By Doug Stern.

Reprinted without permission.

Flames shoot up out of the black stage and 'Voodoo Chile' blasts from the loudspeakers. A figure rises up amidst the smoke. Bill Hicks, dark knight of the comedy world, begins his act. Hicks' comedy tears into everything. He stalks the stage dressed in black, the Johnny Cash of Comedy. He asks why exercise is so good for you if super-jogger Jim Fixx died of a heart attack. He makes quick work of television ads that use sex to sell everything and rock stars that come out against drugs after getting most of their inspiration from pharmaceutical adventures. Black is a good color for Bill Hicks. Bill Hicks is a stand-up comedian like Muhammad Ali was a boxer. He is very successful at what he does. Not just because his jokes are better than anyone else's, though they are; and not because his observations are more dead-on, though they are; but, because

Bill Hicks tells the truth. Hicks grew up in Houston and got his start on stage at the Comedy Workshop. The Workshop spawned 'Houston Outlaw' comics like Fred Greenlee and the late Sam Kinison. "We all had that same philosophy. We all believed in what we said." Audiences love Bill Hicks, probably because he doesn't care if they like him or not. Austin crowds especially enjoy him. "There is a weird energy in Austin, everybody knows that. I think they are open to the alternative," he says. "Alternative" is a good word to describe Hicks. In May he begins shooting episodes of a TV series for the BBC entitled, "Counts of the Netherworld." The show features Hicks and Kansas City comedian Fallon Woodland interviewing "guests we like. People whose work we respect. Considering Hicks' tastes, it could make for some unusual guests. How about Simpsons creator Matt Groening and Charles Manson on the same show? The trend towards sameness bothers Hicks, who calls television "Lucifer's Dreambox." He feels performers often do not live up to their roles. He asks, "Aren't we supposed to be agents of evolution?" Hicks views artist who do commercials as sell-outs, so it was ironic that a British company asked him to do TV ads for their product, 'Orange Drink.' He was skeptical. "Orange Drink? What the fuck is it? Well, it's certainly orange. Let's drink it. The Count of the Netherworld hawking soda pop?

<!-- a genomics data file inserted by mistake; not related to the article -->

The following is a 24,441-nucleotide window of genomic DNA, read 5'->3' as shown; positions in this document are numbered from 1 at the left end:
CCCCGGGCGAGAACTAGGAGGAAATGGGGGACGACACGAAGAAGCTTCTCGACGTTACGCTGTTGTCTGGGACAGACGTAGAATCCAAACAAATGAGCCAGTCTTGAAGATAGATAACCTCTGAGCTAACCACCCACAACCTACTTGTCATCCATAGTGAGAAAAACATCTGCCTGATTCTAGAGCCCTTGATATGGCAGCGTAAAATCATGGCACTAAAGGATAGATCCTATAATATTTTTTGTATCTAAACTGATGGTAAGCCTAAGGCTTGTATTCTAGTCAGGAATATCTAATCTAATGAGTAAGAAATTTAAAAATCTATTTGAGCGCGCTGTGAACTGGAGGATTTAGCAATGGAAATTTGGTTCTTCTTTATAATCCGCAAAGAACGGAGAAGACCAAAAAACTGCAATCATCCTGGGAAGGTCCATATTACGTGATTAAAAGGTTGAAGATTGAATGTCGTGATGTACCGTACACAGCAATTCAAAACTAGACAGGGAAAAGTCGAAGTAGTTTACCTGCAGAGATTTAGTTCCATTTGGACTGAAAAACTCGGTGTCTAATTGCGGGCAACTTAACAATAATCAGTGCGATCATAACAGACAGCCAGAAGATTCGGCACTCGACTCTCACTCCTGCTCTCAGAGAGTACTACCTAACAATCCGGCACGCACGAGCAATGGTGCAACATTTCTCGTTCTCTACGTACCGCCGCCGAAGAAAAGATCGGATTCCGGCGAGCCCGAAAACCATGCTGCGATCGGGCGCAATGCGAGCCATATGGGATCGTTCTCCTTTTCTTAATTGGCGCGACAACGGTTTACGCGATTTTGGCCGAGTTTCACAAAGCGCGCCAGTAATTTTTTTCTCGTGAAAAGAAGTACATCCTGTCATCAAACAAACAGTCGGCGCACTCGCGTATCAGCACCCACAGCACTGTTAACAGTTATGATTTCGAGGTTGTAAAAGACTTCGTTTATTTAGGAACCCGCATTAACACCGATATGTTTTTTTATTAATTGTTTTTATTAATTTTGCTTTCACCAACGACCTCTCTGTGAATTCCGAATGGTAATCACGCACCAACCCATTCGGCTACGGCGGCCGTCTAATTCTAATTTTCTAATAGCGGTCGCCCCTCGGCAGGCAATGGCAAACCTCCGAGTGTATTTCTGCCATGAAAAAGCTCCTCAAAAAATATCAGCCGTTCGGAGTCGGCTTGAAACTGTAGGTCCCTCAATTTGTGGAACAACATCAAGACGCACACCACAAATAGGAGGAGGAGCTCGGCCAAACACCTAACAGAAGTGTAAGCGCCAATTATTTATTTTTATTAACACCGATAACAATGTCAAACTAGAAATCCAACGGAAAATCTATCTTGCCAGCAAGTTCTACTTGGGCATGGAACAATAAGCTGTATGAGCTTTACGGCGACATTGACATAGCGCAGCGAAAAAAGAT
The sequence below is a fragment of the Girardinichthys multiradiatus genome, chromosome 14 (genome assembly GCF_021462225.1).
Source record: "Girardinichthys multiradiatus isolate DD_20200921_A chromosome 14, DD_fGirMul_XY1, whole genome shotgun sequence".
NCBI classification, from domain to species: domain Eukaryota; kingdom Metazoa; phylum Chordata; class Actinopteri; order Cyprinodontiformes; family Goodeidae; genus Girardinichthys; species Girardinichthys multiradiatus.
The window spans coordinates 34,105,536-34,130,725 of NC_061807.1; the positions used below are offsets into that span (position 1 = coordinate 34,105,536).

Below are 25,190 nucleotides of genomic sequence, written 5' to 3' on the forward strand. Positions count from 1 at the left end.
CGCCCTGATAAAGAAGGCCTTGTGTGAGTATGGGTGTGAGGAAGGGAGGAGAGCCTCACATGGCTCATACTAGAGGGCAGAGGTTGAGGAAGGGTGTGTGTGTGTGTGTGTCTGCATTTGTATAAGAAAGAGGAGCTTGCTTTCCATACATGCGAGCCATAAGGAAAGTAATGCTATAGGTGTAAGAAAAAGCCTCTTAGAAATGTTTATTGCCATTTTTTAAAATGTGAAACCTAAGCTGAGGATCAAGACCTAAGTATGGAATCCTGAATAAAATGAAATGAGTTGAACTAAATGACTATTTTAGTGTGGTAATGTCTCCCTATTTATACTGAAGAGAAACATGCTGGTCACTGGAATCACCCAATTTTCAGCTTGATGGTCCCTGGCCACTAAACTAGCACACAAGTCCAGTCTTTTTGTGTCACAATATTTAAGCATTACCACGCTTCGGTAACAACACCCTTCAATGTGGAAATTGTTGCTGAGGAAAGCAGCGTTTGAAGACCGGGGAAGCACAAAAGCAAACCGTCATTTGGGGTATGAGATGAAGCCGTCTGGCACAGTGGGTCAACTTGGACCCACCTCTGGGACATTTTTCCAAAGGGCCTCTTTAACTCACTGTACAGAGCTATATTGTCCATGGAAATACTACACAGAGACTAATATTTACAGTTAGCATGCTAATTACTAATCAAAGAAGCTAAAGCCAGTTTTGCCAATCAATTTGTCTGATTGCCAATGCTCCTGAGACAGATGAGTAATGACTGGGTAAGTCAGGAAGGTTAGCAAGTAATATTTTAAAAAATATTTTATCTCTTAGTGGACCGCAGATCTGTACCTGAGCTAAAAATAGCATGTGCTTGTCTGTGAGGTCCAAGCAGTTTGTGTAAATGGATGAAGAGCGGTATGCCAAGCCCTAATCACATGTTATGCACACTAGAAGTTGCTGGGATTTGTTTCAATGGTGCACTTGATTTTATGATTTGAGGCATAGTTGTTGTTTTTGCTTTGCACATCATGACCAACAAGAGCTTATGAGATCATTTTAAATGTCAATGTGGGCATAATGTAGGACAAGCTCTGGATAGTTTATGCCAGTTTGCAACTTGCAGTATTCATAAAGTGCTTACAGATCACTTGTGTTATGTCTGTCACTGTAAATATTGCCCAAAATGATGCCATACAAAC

"Hi this is Bill Hicks. I get parched being an agent of evolution, so I drink Orange Drink." Somehow it's hard to imagine Bill Hicks ever selling out. Comedians are often a paranoid bunch, seeing joke stealers behind every microphone stand. Unfortunately it does happen. Many observers tend to see large portions of Bill's act in that of new pop-icon and MTV star Denis Leary. Watching Leary is like seeing Hicks from two years ago. He smokes with the same mannerisms. (Hicks recently quit) He sports the same attitude, the same clothes. He touches on almost all of the same themes. Leary even invokes Jim Fixx. Hicks says, "I have a scoop for you. I stole his act. I camouflaged it with punchlines, and to really throw people off, I did it before he did." Imitation is the sincerest form of flattery. In this case Leary is not Bill's only fan. The Count's career is taking off in all the right directions. And on his terms. He tours almost constantly and could be on the road even more. HBO specials have long been a badge of accomplishment for stand-up performers. Hicks, a veteran HBO presence, has an hour-long show coming up in May.

This performance was taped before a live audience at London's Dominion Theatre. Luckily it was before a live audience. The day after the show, a truck packed with explosives was found outside the theatre. The car bomb was probably set for the British Royal Family who were attending a show the next night, but Hicks is not convinced. Terrorist bombings aside, Hick's no-nonsense approach has made him a hit in England. His popularity in the UK. is unusual for an American comic. "Perhaps," he says, "it's my pale skin." Hicks has a new comedy album coming out and it was recorded live at Austin's Laff Stop on December 21. He was in town recently to work on mixing the album with local producer Kevin Booth. The album, 'Arizona Bay,' refers to what the West Coast will look like after the big earthquake hits and sends Los Angeles into the Pacific.

He recently went to Waco and shot footage of himself in front of the Branch Davidian compound for use in a video for one of the tracks on 'Arizona Bay.' "The bit on the album is about fundamentalist Christians. Right behind those walls, they were cleaning their guns." As might be expected, Hicks provides a fresh take on the events in Waco. "Are there people in Asia claiming to be Buddha? 'I'm staying in this Chinese restaurant, reading fortune cookies over the loudspeaker until my demands are met.'" Hicks is on the road now, spending April in Australia and May in London shooting his television show. Don't worry the Count of the Netherworld will return to Austin soon. Rest assured he'll be back on his own terms.

Bill Hicks will be back in black.

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